The Swiss company announced Tuesday a new KitKat bar that distills its sweet flavor from a cocoa fruit without any added refined sugar. The 70% dark chocolate bar is made using the entire cacao fruit, including the pulp around the cacao bean that is typically thrown away.
Using a new patented technique, Nestle is turning the pulp into a powder and adding that to chocolate as a sweetener instead of refined sugar. Nestle says the powdered pulp is sweet thanks to its fructose, a type of sugar from fruit. The company claims the new chocolate has "no compromise on taste, texture and quality."
The KitKat will go on sale in Japan later this year before expanding globally in 2020.
The innovation comes as consumers are shying away from processed sugar, according to Gustavo Setrini, an assistant professor of food studies at New York University's Steinhardt School of Culture, Education and Human Development.
"Consumers are very concerned about the health characteristics of their food, and also of environmental and social impact, now more than ever," he told CNN Business.
But, he noted, the new KitKat isn't "substantially healthier," because it still contains sugar. Although the new bar contains the fruit-derived fructose, regular chocolate bars are loaded with sucrose, an unhealthier type of sugar.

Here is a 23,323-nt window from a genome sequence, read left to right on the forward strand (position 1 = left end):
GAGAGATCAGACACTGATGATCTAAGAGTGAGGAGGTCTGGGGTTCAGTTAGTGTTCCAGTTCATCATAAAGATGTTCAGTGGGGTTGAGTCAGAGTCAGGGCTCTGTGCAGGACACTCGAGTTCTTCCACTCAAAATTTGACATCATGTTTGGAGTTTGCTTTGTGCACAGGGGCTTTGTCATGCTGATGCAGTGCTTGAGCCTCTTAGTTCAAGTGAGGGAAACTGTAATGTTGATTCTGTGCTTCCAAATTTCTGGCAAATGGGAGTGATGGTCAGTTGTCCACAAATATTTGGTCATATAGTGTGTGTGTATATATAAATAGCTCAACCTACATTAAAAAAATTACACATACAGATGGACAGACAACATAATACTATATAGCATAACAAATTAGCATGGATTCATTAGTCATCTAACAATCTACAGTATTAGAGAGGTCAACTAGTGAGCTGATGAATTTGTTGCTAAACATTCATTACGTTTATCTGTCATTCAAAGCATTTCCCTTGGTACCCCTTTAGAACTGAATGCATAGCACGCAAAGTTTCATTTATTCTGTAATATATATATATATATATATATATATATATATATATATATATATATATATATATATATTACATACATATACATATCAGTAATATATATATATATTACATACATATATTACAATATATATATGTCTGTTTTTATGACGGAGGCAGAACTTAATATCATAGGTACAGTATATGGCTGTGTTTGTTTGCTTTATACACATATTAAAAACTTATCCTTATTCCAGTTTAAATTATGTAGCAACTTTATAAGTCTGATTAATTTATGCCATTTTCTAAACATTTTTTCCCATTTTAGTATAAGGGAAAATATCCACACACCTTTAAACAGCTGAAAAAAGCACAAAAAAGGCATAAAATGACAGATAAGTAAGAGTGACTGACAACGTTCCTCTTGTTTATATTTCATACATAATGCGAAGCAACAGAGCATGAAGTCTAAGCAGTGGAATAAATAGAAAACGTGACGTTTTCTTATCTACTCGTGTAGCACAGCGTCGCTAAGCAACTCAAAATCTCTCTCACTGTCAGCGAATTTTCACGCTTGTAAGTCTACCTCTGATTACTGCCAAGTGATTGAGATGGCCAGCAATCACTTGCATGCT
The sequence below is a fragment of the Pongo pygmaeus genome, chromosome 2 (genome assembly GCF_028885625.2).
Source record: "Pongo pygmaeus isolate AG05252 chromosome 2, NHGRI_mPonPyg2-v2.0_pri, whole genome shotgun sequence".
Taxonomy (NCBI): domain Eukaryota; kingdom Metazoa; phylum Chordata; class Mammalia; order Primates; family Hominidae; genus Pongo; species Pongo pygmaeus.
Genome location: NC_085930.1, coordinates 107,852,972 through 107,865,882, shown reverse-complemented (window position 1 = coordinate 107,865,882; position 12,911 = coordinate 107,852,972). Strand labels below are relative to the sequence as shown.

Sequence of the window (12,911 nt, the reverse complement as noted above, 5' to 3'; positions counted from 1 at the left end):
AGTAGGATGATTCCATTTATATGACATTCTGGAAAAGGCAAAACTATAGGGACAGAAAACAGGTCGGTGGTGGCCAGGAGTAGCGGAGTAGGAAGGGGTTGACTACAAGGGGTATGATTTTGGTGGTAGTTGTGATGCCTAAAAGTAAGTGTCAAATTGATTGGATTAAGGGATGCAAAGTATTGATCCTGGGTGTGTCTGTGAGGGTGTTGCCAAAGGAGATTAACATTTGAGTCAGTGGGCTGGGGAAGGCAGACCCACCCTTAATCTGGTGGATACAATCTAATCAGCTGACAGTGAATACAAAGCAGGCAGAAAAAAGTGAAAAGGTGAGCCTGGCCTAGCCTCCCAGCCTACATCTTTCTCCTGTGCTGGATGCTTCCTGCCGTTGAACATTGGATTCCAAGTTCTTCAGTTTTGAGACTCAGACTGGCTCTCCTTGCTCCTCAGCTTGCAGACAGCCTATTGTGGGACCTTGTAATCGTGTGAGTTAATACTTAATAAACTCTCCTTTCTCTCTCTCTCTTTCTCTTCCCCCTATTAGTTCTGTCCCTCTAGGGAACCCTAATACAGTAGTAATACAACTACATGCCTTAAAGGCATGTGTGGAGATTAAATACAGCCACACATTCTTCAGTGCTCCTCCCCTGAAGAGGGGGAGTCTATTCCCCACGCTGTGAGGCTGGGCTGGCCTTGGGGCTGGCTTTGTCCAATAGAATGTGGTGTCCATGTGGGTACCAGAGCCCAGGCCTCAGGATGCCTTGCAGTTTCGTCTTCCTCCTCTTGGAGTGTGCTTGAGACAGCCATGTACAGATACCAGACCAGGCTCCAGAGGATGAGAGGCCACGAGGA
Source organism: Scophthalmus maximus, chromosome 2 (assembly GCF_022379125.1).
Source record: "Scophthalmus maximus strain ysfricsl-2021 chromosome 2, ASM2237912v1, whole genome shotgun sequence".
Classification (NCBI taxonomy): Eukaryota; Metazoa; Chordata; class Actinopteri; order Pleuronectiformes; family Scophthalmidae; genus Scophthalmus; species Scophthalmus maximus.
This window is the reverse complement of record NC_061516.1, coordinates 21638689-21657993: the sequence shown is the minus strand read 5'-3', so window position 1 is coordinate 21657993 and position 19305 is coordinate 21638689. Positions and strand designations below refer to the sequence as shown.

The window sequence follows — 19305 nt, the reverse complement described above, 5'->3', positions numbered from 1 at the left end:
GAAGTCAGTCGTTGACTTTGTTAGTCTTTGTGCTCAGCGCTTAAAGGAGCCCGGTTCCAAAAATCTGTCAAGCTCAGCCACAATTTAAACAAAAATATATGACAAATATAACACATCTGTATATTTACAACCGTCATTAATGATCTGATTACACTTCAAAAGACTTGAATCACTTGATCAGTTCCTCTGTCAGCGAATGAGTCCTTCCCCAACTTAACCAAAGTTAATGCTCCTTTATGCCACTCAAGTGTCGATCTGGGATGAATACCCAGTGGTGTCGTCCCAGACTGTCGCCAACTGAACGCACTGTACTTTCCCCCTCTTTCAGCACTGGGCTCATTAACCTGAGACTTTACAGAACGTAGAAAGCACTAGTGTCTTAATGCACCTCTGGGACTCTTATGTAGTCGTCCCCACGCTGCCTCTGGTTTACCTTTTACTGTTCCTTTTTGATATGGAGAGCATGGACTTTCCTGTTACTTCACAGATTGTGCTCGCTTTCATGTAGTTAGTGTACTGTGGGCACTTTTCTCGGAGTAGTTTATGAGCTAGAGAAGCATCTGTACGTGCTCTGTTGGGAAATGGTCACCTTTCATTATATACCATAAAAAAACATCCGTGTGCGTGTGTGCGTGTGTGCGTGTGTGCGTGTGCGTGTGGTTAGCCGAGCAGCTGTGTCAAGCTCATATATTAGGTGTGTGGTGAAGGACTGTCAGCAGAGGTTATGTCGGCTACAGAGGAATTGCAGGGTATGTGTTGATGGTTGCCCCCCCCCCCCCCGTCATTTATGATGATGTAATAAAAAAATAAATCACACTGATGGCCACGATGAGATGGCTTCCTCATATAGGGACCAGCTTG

"It's sugar, just from another source," he said.
Still, Satrini said the new bar is better for you compared to a regular KitKat bar because it's 70% dark chocolate, which contains more health benefits than other chocolate types like milk chocolate.
In addition to shifting consumer habits, Nestle and other cocoa manufacturers need to innovate because of global warming and other threats to their cocoa supply.
Mondelez International, which makes Toblerone, Cadbury and Milka, announced in April an increase in funding for Cocoa Life, its program that provides educational and financial support to cocoa farmers in order to improve crop yield.
Climate change is "clearly something that we need to pay significant attention to," Mondelez CEO Dirk Van de Put previously told CNN Business. Over the past several years, he added, Mondelez has seen more variability in crops and unexpected cost inflation driven by climate change.
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